“I’ll think about it . . .”

“I’ll think about it . . .” 150 150 Ben Coker

“I’ll think about it . . .”

Don’t you just hate it when people say that?

And although you I probably wouldn’t say so we might be thinking “what with?”

Many people in sales will immediately mark this down as a ‘no’, or at best a ‘no for now’ and not even bother to follow up.

I know, I have to admit that I’ve taken advantage of hundreds of those ‘failures to follow up’ and gained customers where someone else (who they can’t remember) has done all the work.

But what does ‘I’ll think about it’ really mean?

When someone comes up with this response it really means that there’s a conflict going on in their mind.

A conflict between their ‘intuition’ and their ‘logic’.

A conflict between their ‘right brain’ and their ‘left brain’.

‘Intuition’ is saying ‘hey that sounds like a great idea, let’s do it!’

‘Logic’ is saying ‘hang on, let’s think this through, what are all the details, what are the consequences likely to be, is there danger here?’

The thing is –

That when someone says “I’ll think about it” that’s usually exactly what they mean.

In the majority of cases it does not mean ‘No’ – although some individuals might use it as a ‘polite’ way of saying ‘no’ if they ‘don’t want to ‘offend’.

(Though I think you and I would prefer it is people were straight with us rather than fudging it like that.)

Sometimes people add in another factor to delay the decision saying that they need to consult someone else.

Of course that usually means that they’ll attempt to explain whatever it is to that ‘someone else’, not do it properly, and be advised not to touch it with a bargepole – or words to that effect!

But ‘thinking about it’ isn’t necessarily a bad thing.

You and I always ‘think’ about what we are doing or what we are about to do.

It’s just a matter of ‘how’ we think.

Sometimes you and I may go with the quick or immediate intuitive decision and deal with any ‘consequences’ afterwards.

And at other times you and I may make a conscious decision to wait for an appropriate period of time or additional information before we take action.

Of course that doesn’t mean that you or I delay things unnecessarily or get distracted into the nitty gritty detail that is, at decision making time, not entirely relevant.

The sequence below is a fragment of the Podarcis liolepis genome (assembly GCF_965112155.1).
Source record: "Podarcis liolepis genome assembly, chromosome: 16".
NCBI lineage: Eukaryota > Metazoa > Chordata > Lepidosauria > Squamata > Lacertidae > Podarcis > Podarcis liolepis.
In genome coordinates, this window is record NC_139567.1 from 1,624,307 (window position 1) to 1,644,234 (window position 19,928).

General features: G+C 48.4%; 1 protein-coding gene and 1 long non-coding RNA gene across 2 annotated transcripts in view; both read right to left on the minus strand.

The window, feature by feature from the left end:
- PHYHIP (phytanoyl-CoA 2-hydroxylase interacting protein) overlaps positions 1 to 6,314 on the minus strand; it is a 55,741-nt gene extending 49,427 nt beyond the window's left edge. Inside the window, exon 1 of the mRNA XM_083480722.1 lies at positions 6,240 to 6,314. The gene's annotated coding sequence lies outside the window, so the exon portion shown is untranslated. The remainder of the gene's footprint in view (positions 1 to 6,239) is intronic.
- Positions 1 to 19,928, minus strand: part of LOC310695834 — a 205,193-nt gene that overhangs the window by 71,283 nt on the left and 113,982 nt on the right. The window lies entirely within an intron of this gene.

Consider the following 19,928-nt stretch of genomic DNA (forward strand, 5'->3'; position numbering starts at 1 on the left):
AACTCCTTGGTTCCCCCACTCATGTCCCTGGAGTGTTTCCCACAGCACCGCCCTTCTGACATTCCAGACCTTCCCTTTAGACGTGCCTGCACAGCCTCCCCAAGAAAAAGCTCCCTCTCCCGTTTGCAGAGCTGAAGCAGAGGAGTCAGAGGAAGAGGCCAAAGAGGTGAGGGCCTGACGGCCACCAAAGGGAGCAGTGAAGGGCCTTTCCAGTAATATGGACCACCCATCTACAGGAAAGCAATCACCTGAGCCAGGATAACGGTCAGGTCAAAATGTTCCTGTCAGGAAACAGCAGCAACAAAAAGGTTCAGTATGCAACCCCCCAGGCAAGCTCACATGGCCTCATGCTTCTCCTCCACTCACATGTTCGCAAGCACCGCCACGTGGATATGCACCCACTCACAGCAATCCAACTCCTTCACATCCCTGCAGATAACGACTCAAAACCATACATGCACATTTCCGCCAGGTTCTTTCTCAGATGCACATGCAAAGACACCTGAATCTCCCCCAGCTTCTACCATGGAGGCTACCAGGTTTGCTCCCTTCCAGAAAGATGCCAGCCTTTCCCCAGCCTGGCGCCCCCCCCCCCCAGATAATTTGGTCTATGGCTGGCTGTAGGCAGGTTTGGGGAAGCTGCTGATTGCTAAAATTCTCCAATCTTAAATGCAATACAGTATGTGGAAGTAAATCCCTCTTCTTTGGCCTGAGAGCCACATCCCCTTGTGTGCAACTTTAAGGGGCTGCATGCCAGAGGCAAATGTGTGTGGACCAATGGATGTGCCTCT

Yes, you and I have to know the facts, but we don’t have to study for a Master’s Degree in the topic before we can move forward.

You see . . .

Decision making is all about timing.

In an ‘emergency’, perhaps when you need to slam on the brakes, then that ‘time’ is necessarily very short.

But when the decision is ‘bigger’, like changing our career or where we live then it’s going to take longer to decide exactly what you and I want to do about it.

But –

The actual decision that you or I want to move house or change career tends to be intuitive and quick rather than ‘logical’ and time consuming.

The decision to do something ‘in principle’ is always (or should always be) quick.

As Sir Richard Branson said

“If somebody offers you an amazing opportunity but you are not sure you can do it, say yes – then learn how to do it later!”

You and I can work out the ‘what’ and the ‘how’ and so on later. We can ‘think about it’ after that initial decision has been made.

After all there’s nothing to stop you or I reversing any decision if it turns out to be, after all, not to our liking or ‘dangerous’. (Well, usually there isn’t!).

Our intuitive brain tells us when we need to make a decision about something such as when ideas come ‘out of the blue’, and for you and I that probably happens very frequently.

So ‘seize the day’, ‘go for it’, ‘give it a go’, ‘just do it’.

And if you have to ‘worry’ or ‘weigh up the odds’, or ‘examine the entrails’, do that afterwards.

Make a decision every day.

Write down, first thing, “By the end of today I shall have . . . [whatever it is you decide to do]”

Then figure out how to do it.